- The Washington Times - Sunday, October 27, 2002

MINNEAPOLIS (AP) Democratic Sen. Paul Wellstone fought for his liberal beliefs and his constituents with the tenacity he first showed as a college wrestler, winning the hearts and respect of many Minnesotans and the enmity of others.
He was in the homestretch of a tough re-election fight when he was killed in a plane crash along with his wife, daughter and five others. Yesterday, a day after the crash, black ribbons adorned "Wellstone," campaign signs across the state, and flowers piled up at campaign offices.
Minnesotans commonly embrace unusual political characters, particularly an underdog or outspoken ideologue. Mr. Wellstone was both.
"Everybody who knew him has a clear picture of him, bouncing around, jabbing, saying his piece, standing up for the underdog and the unspoken-for," said Garrison Keillor, the writer and satirist who hosts the "Prairie Home Companion" radio show. "A lot of people voted for him who didn't really agree with him; they just liked him so much."
Mr. Wellstone routinely angered business executives and stalwart Republicans and won't be remembered as fondly as his personal hero, Hubert H. Humphrey, the Democratic mayor of Minneapolis and civil rights champion who became senator and vice president.
"Humphrey was much broader in his relationships," said John Turner, retired chairman of ReliaStar Financial Corp. of Minneapolis, now ING North America Insurance Corp. "He related to the business community. He would occasionally take positions on issues that I could agree with from a business standpoint. I have to be honest and say I can't remember a single issue on which Senator Wellstone and I agreed."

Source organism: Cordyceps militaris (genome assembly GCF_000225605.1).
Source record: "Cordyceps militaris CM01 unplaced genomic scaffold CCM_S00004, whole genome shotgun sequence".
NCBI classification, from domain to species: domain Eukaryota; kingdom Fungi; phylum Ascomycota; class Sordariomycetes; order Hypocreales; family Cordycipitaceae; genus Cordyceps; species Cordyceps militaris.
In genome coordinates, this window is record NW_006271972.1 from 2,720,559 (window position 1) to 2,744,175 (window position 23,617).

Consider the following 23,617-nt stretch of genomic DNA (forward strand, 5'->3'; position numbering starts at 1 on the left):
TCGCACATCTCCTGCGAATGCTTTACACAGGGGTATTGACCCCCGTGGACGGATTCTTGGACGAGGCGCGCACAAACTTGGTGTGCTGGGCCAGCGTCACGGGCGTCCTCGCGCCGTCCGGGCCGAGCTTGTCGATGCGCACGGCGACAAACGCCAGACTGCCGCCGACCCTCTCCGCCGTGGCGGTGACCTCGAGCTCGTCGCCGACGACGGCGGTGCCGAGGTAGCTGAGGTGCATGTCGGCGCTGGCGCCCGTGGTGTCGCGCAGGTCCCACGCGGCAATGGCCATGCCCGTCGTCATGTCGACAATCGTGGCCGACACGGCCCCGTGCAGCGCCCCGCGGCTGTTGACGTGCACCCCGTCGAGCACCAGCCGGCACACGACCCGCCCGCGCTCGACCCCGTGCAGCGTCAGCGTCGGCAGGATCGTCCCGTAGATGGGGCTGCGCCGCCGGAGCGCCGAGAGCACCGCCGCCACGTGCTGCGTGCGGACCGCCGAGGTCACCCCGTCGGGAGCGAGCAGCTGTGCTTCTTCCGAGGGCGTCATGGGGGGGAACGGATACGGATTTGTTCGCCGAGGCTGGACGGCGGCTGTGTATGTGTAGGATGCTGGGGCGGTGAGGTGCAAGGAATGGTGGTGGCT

In 1991 Mr. Wellstone grilled then-President George H. W. Bush about the unfolding Persian Gulf war at a reception for new members of Congress. Mr. Bush turned to aides and asked: "Who is this [expletive]?"
In the Senate Mr. Wellstone routinely tacked amendments onto colleagues' bills and threatened to filibuster legislation, such as attempts to open the Arctic National Wildlife Refuge to oil drilling, that he strongly disliked.
He squabbled with Minnesota's other iconic political figure, Gov. Jesse Ventura, a former professional wrestler. Two years ago, both threatened to run for the other's job and bickered over which one of them was the "real" wrestler.
His Republican rival in the current campaign, former St. Paul Mayor Norm Coleman, often said Mr. Wellstone was too liberal even for Minnesota and couldn't get things done because of his extreme views.
Mr. Wellstone believed he could be both passionate and effective.
"It is not one or the other," he said. "The goal is to do well for people. You do it two ways. You push the envelope and I do. And then you also try and get everything you can get done based upon the political boundaries you have."
Despite his criticism of Mr. Wellstone, Mr. Coleman recalled that on his "worst day" as mayor, when two police officers were killed, Mr. Wellstone called to encourage him. "I'll never forget that," Mr. Coleman said.
Mr. Wellstone mastered constituent service, smoothing the naturalization process for Hmong refugees who flocked to Minnesota and assisting veterans and victims of floods and tornados. He kept a monthly meeting with Minneapolis residents at a drugstore, where the owner provided a circle of folding chairs.

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